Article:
Their work, the first to identify specific brain mechanisms involved in a person's ability to overcome reading difficulties, could lead to new interventions to help dyslexics better learn to read.
"This gives us hope that we can identify which children might get better over time," said Fumiko Hoeft, MD, PhD, an imaging expert and instructor at Stanford's Center for Interdisciplinary Brain Sciences Research. "More study is needed before the technique is clinically useful, but this is a huge step forward."
Activity in the highlighted brain area, located in the right inferior frontal gyrus region, showed significant positive correlation with reading gains 2.5 years after they were initially examined in a group of youth with dyslexia.
Hoeft is first author of a paper, which will be published online Dec. 20 in the Proceedings of the National Academy of Sciences. The senior author is John Gabrieli, PhD, a former Stanford professor now at the Massachusetts Institute of Technology.
Dyslexia, a brain-based learning disability that impairs a person's ability to read, affects 5 to 17 percent of U.S. children. Affected children's ability to improve their reading skills varies greatly, with about one-fifth able to benefit from interventions and develop adequate reading skills by adulthood. But up to this point, what happens in this brain to allow for this improvement remained unknown.
Past imaging studies have shown greater activation of specific brain regions in children and adults with dyslexia during reading-related tasks; one area in particular, the inferior frontal gyrus (which is part of the frontal lobe), is used more in dyslexics than in typical readers. As the researchers noted in their paper, some experts have hypothesized that greater involvement of this part of the brain during reading is related to long-term gains in reading for dyslexic children.
For this study, Hoeft and colleagues aimed to determine whether neuroimaging could predict reading improvement and how brain-based measures compared with conventional educational measures.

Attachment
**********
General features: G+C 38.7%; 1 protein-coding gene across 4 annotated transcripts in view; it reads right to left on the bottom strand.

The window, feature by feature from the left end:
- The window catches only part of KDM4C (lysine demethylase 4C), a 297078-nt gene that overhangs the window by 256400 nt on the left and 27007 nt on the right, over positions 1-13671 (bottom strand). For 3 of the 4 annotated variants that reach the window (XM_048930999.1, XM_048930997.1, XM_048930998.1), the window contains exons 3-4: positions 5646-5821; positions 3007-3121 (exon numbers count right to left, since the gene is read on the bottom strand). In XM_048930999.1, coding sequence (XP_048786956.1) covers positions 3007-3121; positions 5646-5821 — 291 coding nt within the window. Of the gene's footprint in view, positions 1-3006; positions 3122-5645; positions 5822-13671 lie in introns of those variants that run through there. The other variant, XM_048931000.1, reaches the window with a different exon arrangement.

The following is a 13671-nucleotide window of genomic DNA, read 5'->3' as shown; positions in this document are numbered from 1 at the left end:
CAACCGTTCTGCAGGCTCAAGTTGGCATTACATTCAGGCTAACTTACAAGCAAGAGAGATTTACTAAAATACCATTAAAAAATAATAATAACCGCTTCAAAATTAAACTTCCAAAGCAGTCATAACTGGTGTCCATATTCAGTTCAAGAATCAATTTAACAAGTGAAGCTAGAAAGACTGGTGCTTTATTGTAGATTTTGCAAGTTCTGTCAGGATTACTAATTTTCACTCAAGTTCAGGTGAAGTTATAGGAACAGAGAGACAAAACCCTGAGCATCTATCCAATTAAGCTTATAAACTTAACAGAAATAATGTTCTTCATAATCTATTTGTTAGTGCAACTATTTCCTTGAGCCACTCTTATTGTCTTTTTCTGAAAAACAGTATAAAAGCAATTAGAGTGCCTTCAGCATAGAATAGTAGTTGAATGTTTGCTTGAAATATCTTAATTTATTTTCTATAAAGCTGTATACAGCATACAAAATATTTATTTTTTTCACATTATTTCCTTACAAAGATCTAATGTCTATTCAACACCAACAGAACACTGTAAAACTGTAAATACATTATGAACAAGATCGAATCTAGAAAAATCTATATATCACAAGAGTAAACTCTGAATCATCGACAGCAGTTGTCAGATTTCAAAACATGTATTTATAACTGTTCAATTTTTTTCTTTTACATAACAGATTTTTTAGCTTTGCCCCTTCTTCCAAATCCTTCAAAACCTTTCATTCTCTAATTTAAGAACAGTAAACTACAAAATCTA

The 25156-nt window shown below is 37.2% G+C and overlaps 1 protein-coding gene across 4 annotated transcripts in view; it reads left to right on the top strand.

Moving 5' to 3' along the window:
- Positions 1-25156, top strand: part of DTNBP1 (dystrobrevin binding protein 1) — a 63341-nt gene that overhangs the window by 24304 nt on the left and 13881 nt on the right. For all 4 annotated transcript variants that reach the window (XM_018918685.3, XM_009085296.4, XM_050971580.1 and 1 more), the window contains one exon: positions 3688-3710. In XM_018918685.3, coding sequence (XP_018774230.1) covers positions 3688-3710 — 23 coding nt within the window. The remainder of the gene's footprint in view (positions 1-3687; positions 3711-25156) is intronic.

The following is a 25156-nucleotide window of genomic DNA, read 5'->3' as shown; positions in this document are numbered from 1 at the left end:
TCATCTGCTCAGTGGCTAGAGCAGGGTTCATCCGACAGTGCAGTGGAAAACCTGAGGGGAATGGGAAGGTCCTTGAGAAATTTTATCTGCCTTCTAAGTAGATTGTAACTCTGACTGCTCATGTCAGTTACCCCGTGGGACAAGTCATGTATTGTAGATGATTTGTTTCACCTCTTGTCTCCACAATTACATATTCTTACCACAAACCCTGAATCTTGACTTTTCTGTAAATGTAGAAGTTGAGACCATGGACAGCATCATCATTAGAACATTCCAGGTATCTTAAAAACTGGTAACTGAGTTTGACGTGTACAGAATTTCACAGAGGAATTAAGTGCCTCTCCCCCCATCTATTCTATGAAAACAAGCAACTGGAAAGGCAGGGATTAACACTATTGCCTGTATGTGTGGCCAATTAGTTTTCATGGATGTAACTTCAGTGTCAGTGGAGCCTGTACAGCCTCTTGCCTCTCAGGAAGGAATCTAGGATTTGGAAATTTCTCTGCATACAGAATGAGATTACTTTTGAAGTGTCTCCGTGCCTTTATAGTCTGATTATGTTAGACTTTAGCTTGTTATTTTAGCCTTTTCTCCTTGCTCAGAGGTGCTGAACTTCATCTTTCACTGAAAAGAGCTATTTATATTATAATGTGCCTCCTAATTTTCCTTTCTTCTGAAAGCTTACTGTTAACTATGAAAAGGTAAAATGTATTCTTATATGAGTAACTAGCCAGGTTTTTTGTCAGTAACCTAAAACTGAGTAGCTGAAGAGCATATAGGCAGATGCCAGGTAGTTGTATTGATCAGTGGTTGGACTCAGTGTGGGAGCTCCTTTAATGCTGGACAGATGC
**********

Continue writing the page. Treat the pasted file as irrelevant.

The researchers gathered 25 children with dyslexia and 20 children with typical reading skills -- all around age 14 -- and assessed their reading with standardized tests. They then used two types of imaging, functional magnetic resonance imaging and diffusion tensor imaging (a specialized form of MRI), as the children performed reading tasks. Two-and-a-half years later, they reassessed reading performance and asked which brain image or standardized reading measures taken at baseline predicted how much the child's reading skills would improve over time.
What the researchers found was that no behavioral measure, including widely used standardized reading and language tests, reliably predicted reading gains. But children with dyslexia who at baseline showed greater activation in the right inferior frontal gyrus during a specific task and whose white matter connected to this right frontal region was better organized showed greater reading improvement over the next two-and-a-half years. The researchers also found that looking at patterns of activation across the whole brain allowed them to very accurately predict future reading gains in the children with dyslexia.
"The reason this is exciting is that until now, there have been no known measures that predicted who will learn to compensate," said Hoeft.
As the researchers noted in their paper, "fMRI is typically viewed as a research tool that has little practical implication for an individual with dyslexia." Yet these findings suggest that, after additional study, brain imaging could be used as a prognostic tool to predict reading improvement in dyslexic children.
The other exciting implication, Hoeft said, involves therapy. The research shows that gains in reading for dyslexic children involve different neural mechanisms and pathways than those for typically developing children. By understanding this, researchers could develop interventions that focus on the appropriate regions of the brain and that are, in turn, more effective at improving a child's reading skills.
Hoeft said this work might also encourage the use of imaging to enhance the understanding (and potentially the treatment) of other disorders. "In general terms, these findings suggest that brain imaging may play a valuable role in neuroprognosis, the use of brain measures to predict future reductions or exacerbations of symptoms in clinical disorders," she explained.
The authors noted several caveats with their findings. The children were followed for two-and-a-half years; longer-term outcomes are unknown. The study also involved children in their teens; more study is needed to determine whether brain-based measures can predict reading progress in younger children. Hoeft is now working on a study of pre-readers, being funded by the National Institute of Child Health and Human Development.
Hoeft and Gabrieli collaborated on the study with researchers from Vanderbilt University, University of York in England and University of Jyväskylä in Finland. Stanford co-authors include Gary Glover, PhD, professor of radiology, and Allan Reiss, MD, the Howard C. Robbins Professor of Psychiatry and Behavioral Sciences and professor of radiology and director of the Center for Interdisciplinary Brain Sciences Research.
The study was supported by grants from the National Institute of Child Health and Human Development, Stanford University Lucile Packard Children's Hospital Child Health Research Program, the William and Flora Hewlett Foundation and the Richard King Mellon Foundation.